Inevitably when veterinarians discuss the ins and outs of routine sterilization of pets, the country of Norway comes up. In Norway, so the conversation goes, pet owners do not spay or neuter their dogs, and this does not lead to stray dogs roaming around. Here are four sources that take a closer look at this philosophy.
From the Veterinary Practice website, a U.K.-based knowledge hub providing industry news, analysis and commentary to the veterinary profession, this review article examines attitudes toward sterilization of dogs across Europe. In Norway, neutering is seen by many as akin to tail docking and ear cropping.
- Norway has taken a slightly different approach [compared with Sweden, which allows neutering]. Neutering of dogs (male or female) was explicitly prohibited in Norway by the former Animal Protection Act. This was subject to medical conditions related to the gonads (ovaries or testicles), accessory sex glands or uterus, and it was agreed that certain established disease conditions would allow for neutering under the law, but prevention of those were not. In this scenario, neutering could not be justified unless there was an established medical condition. The prohibition to neuter dogs was not changed in the newly implemented Animal Welfare Act but the wording changed slightly. The animal's welfare is more clearly considered in this new Act which is executed by the Norwegian Food Safety Authority.
A follow-up to the previous selection, this article focuses more specifically on attitudes in the U.K. but offers additional insight into the Nordic mindset.
- Although surgical neutering is considered part of responsible pet ownership in the UK (similar to vaccinations) and performed routinely across the country, in Germany and Scandinavia, for example, surgical neutering is considered "mutilation" and is prohibited by law.
This is a blog post by Jennifer Margulis, PhD, an investigative science journalist, author and Fulbright Award winner based in the United States. On a visit to Norway she spent time with an old family friend, who discussed his countrymen's thoughts about neutering dogs.
"You can see he's still got his balls," Rolf said in his singsong way as we walked the two and a half miles around Songsvann, a wooded lake on the west side of Oslo.
Rolf was talking about Ennis, his Airedale terrier who was tearing around off lead.
"Why don't you neuter him?" I asked with some astonishment.
"In Norway we don't do that," Rolf explained. "We also don't clip their ears or cut their tails. We believe it's cruelty to animals."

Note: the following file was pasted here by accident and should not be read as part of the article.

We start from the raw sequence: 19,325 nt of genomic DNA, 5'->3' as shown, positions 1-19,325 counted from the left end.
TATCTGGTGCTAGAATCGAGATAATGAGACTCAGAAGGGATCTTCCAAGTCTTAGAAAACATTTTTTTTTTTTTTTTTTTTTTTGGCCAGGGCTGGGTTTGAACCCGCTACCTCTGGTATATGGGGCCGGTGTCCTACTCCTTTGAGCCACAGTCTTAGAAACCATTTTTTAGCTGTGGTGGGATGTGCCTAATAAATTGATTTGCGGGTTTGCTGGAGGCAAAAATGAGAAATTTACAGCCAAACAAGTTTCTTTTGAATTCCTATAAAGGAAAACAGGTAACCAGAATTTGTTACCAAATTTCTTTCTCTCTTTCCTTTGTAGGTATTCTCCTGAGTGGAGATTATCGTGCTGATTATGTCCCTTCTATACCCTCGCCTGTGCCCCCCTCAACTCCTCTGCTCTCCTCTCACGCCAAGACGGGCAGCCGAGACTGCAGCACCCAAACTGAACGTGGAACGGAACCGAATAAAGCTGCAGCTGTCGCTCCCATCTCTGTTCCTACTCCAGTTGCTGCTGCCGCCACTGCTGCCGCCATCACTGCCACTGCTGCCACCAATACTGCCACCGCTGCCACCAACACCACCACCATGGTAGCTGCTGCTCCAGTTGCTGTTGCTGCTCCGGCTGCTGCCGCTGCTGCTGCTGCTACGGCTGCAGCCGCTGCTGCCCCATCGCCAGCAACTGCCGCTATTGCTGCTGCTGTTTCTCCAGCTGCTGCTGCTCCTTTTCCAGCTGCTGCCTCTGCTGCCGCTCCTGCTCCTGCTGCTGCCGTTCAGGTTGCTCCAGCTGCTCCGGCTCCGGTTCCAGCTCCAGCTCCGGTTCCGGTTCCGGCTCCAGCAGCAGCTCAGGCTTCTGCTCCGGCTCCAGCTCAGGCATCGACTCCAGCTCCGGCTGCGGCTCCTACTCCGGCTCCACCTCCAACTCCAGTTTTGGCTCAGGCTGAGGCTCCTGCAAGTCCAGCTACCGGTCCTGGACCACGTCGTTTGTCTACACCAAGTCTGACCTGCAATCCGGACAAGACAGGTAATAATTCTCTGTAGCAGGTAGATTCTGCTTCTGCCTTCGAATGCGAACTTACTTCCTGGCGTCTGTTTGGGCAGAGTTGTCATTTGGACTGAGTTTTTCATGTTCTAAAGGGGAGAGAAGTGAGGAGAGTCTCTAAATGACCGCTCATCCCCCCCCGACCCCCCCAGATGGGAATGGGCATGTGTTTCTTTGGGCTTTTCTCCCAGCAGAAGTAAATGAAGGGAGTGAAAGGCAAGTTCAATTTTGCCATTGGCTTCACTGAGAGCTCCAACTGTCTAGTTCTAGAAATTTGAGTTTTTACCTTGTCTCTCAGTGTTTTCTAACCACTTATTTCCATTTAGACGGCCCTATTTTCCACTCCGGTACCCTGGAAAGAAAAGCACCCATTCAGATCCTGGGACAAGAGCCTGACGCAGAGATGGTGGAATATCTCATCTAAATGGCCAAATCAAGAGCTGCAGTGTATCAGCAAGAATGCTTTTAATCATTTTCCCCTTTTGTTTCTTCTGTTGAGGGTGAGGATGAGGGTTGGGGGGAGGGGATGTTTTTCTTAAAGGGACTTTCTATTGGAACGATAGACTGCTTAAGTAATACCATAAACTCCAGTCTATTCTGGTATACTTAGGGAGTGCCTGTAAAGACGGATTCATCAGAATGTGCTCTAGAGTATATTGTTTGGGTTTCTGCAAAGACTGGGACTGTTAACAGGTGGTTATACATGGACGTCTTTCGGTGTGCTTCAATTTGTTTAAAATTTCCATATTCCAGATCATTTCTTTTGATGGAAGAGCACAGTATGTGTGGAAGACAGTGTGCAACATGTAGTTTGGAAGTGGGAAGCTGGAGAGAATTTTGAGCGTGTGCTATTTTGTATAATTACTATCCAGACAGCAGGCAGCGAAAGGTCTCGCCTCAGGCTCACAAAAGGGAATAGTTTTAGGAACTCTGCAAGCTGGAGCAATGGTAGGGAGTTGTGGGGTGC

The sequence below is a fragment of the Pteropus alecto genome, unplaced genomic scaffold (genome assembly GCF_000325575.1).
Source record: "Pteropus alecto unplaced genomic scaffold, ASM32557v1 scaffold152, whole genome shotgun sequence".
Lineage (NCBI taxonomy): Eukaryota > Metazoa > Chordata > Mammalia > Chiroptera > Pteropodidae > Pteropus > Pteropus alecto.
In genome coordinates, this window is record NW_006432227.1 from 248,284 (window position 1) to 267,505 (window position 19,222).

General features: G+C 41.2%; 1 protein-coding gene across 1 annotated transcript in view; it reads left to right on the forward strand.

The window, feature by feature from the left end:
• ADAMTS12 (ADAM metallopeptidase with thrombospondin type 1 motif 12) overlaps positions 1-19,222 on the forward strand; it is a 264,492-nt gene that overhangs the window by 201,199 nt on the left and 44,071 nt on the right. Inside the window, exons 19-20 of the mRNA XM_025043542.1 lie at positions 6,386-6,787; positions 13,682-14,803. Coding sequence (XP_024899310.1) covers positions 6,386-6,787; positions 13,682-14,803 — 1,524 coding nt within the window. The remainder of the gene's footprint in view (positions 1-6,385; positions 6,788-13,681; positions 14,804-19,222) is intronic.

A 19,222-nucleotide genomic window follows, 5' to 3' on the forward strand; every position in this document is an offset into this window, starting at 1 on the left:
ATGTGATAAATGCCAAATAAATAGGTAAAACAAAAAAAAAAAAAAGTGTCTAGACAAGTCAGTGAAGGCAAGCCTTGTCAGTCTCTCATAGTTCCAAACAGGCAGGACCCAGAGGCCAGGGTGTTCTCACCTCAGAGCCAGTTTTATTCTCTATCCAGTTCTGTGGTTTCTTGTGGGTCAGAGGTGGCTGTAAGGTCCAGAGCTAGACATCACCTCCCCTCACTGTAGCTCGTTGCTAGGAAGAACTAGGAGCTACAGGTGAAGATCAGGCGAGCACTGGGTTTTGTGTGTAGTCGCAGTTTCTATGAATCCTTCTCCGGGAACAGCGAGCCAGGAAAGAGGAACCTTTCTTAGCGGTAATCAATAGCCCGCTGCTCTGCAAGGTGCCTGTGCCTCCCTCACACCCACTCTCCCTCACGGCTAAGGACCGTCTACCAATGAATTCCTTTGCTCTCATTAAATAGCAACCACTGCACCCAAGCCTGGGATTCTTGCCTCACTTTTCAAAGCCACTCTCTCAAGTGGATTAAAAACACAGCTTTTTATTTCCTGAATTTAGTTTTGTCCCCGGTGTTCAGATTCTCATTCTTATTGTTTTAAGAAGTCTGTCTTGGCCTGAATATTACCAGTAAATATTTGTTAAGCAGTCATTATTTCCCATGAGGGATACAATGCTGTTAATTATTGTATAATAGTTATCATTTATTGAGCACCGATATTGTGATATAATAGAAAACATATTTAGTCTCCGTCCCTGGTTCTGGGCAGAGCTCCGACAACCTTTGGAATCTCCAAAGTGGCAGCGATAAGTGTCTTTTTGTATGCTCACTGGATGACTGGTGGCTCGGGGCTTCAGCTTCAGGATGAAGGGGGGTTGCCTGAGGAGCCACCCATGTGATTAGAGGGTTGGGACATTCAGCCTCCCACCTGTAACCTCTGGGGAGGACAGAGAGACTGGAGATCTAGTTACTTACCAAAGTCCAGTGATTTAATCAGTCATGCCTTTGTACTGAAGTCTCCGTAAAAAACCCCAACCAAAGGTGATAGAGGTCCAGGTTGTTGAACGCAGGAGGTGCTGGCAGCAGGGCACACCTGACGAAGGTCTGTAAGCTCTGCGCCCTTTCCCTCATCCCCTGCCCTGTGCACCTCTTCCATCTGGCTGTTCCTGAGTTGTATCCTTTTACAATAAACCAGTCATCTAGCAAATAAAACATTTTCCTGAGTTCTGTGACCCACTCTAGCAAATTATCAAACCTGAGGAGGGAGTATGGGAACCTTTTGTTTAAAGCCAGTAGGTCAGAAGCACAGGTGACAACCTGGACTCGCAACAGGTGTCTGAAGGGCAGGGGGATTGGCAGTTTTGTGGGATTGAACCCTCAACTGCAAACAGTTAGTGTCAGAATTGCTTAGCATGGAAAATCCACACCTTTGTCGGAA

"But don't you have a terrible problem with feral and unwanted dogs then?"
"No. Why should we?" Rolf seemed genuinely perplexed.
Each dog owner, he explained, is responsible for his own dog. If a male dog is very aggressive with other dogs or bites a human then his owner can write a detailed letter to the vet requesting he be neutered. But in the absence of a good medical or social reason you would be hard put to find a vet in Norway who would agree to perform what they believe is a cruel and painful surgery.
This piece from Science Norway, an independent online newspaper, presents multiple points of view regarding canine sterilization: the traditional Norwegian aversion to unnecessary removal of body parts as well as disadvantages of leaving animals intact.
The Norwegian Animal Welfare Act makes it clear that surgical procedures are not to be used to adapt animals to the needs of humans, unless strictly necessary.
"It's not the dog's need, given there are no medical considerations," says Torunn Knævelsrud, head of Section for Animal Welfare and Fish Health at the Norwegian Food Safety Authority (NFSA). ...
"Neutering can never be a substitute for proper training of a dog," says Knævelsrud.
Therese Bienek got her veterinarian's degree in the USA and worked there for a couple of years. Now she's also been a vet in Oslo for two years.
She says her workday is affected by the fact that so few dogs are neutered and spayed here, compared to in America.
"I'd never sutured so many bite wounds on dogs as I've been doing since I got back to Norway." …
Other problems she encounters in Norway are mammary tumours and uterine infections. …
"A quarter of the female dogs in Norway end up either having acute surgery or dying prematurely because of mammary tumours. This is a clear argument for preventive neutering and spaying," says the vet.
Want even more? A few additional "think pieces" worth checking out include:
- "Dogs Are Not Here for Our Convenience" from The New York Times
- "Neuter or Not? The Answer Is No Longer Automatic" from The Washington Post
- "The Quietly Changing Consensus on Neutering Dogs" from The Atlantic
So where do you stand on the Great Spay-Neuter Debate? Let us know by leaving a comment below.